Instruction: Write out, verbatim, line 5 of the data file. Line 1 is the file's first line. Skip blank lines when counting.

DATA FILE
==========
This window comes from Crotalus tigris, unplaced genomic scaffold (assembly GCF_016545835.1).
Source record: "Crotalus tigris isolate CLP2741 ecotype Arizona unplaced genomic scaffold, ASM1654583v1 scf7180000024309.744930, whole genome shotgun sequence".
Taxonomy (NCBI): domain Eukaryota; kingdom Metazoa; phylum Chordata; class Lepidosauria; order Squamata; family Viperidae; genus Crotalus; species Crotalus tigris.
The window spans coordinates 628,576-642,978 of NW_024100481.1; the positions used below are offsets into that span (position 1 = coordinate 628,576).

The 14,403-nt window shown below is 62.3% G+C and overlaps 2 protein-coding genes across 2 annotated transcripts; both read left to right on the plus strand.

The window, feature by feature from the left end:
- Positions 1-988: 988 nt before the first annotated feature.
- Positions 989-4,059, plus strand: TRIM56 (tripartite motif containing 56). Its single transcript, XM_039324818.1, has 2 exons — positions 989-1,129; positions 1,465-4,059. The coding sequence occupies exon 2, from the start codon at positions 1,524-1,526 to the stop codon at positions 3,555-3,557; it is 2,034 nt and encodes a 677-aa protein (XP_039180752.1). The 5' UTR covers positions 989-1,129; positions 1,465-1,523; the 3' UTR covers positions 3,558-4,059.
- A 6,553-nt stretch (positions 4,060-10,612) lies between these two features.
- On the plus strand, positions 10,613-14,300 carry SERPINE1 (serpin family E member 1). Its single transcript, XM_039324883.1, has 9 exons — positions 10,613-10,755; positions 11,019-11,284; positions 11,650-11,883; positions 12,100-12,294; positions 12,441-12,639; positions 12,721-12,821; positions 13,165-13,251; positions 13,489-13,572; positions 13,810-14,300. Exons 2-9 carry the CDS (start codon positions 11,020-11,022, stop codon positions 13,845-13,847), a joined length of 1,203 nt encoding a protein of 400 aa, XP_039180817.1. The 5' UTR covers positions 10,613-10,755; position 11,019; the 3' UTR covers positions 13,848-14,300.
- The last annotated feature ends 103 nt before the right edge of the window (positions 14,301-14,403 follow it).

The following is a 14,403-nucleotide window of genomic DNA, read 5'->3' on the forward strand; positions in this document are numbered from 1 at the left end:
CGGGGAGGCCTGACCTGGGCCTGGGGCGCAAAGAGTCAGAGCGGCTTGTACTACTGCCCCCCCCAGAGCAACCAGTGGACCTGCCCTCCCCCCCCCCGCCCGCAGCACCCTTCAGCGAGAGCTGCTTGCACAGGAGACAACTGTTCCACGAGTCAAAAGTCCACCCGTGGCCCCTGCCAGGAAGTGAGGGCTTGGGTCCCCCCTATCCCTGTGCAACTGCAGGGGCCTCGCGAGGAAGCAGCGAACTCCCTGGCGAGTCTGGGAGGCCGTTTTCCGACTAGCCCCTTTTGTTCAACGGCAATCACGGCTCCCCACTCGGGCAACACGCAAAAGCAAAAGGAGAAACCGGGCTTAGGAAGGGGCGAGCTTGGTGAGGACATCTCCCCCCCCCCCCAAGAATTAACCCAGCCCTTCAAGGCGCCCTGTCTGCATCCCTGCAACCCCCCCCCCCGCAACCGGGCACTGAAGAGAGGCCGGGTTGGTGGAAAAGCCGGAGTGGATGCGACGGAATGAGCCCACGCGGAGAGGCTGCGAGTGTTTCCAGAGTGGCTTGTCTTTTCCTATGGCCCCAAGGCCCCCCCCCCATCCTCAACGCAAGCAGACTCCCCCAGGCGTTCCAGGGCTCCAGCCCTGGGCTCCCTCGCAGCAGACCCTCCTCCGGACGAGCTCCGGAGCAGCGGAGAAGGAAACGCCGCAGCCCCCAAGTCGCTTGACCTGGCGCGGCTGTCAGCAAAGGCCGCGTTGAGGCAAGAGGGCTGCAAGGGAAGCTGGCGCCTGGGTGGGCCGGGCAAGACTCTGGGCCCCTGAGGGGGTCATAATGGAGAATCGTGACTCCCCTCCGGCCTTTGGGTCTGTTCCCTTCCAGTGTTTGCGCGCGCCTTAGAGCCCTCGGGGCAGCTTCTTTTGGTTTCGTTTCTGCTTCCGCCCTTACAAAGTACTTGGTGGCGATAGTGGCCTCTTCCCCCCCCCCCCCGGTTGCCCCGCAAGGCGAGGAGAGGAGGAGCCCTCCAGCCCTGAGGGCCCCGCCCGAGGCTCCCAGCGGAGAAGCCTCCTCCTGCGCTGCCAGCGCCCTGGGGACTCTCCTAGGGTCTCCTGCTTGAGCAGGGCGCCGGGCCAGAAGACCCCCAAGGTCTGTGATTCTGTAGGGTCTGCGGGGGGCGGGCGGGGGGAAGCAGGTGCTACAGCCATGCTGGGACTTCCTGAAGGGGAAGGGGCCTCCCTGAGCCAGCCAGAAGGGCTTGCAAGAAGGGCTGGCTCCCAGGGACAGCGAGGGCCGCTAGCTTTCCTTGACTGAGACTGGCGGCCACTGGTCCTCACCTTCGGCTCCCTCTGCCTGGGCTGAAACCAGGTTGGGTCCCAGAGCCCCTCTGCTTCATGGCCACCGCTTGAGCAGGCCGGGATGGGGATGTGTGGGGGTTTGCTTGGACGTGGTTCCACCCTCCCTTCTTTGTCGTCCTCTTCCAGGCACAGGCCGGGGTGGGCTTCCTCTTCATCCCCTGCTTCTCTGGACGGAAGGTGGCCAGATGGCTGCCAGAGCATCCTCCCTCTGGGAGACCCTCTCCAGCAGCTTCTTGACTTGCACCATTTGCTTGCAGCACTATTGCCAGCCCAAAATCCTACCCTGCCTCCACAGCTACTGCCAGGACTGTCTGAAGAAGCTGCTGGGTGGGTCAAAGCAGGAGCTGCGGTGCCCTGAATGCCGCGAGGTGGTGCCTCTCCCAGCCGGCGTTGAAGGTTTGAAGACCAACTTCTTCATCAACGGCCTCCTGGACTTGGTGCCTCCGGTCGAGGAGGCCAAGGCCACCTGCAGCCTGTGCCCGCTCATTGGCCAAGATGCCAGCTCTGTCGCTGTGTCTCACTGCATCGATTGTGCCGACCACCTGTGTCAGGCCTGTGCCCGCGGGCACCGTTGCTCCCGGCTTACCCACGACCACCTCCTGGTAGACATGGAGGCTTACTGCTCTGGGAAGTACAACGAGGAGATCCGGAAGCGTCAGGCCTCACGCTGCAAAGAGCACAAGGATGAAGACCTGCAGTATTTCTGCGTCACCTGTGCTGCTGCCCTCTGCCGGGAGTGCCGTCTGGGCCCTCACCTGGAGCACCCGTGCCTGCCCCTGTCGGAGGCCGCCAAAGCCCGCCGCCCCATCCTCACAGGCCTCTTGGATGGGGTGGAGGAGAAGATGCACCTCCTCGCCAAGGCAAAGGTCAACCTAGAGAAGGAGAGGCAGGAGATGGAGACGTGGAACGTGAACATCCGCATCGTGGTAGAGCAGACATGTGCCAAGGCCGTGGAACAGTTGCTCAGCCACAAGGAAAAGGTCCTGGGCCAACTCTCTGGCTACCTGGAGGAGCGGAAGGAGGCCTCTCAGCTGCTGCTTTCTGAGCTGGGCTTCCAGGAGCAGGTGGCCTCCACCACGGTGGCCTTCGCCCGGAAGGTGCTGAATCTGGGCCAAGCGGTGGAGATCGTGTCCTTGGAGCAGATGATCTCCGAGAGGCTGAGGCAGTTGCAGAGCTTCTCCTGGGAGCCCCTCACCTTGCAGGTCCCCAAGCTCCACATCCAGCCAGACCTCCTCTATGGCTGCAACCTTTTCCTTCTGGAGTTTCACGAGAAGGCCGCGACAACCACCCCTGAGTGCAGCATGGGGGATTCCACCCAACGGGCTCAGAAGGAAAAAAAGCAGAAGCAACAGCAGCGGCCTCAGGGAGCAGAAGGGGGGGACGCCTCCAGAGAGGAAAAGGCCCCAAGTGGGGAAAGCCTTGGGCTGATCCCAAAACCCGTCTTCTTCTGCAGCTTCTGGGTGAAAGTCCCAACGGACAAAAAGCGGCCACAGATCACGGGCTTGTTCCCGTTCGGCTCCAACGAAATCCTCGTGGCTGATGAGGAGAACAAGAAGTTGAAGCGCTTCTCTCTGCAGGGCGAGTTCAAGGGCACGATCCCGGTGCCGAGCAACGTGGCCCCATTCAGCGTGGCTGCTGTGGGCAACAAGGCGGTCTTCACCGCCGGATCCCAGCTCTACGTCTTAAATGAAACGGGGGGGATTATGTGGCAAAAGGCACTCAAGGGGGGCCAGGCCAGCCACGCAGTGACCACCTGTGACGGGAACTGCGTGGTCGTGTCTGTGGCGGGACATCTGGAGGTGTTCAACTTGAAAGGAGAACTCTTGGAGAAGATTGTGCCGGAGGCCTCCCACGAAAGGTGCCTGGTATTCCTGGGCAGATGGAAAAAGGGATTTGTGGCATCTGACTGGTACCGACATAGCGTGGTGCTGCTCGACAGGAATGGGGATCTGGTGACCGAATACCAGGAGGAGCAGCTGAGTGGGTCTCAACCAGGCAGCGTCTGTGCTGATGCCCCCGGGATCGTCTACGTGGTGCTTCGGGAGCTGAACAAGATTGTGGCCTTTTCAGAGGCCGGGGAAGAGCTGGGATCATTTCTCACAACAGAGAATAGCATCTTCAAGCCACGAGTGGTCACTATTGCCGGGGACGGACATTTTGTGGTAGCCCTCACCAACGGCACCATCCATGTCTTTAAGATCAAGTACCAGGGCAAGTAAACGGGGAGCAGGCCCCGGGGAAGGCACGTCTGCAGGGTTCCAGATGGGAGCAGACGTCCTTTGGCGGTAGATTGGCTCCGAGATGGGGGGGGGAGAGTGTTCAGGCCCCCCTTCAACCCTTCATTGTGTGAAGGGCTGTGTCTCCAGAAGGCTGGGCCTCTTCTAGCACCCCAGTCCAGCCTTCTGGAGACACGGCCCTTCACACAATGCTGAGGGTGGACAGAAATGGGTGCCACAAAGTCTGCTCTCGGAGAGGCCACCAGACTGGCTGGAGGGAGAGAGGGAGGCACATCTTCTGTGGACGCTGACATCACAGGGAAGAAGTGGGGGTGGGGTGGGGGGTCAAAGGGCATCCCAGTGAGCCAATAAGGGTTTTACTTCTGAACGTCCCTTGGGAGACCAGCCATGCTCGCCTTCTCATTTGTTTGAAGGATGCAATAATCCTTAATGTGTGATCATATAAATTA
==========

The 14,403-nt window shown below is 62.3% G+C and overlaps 2 protein-coding genes across 2 annotated transcripts; both read left to right on the plus strand.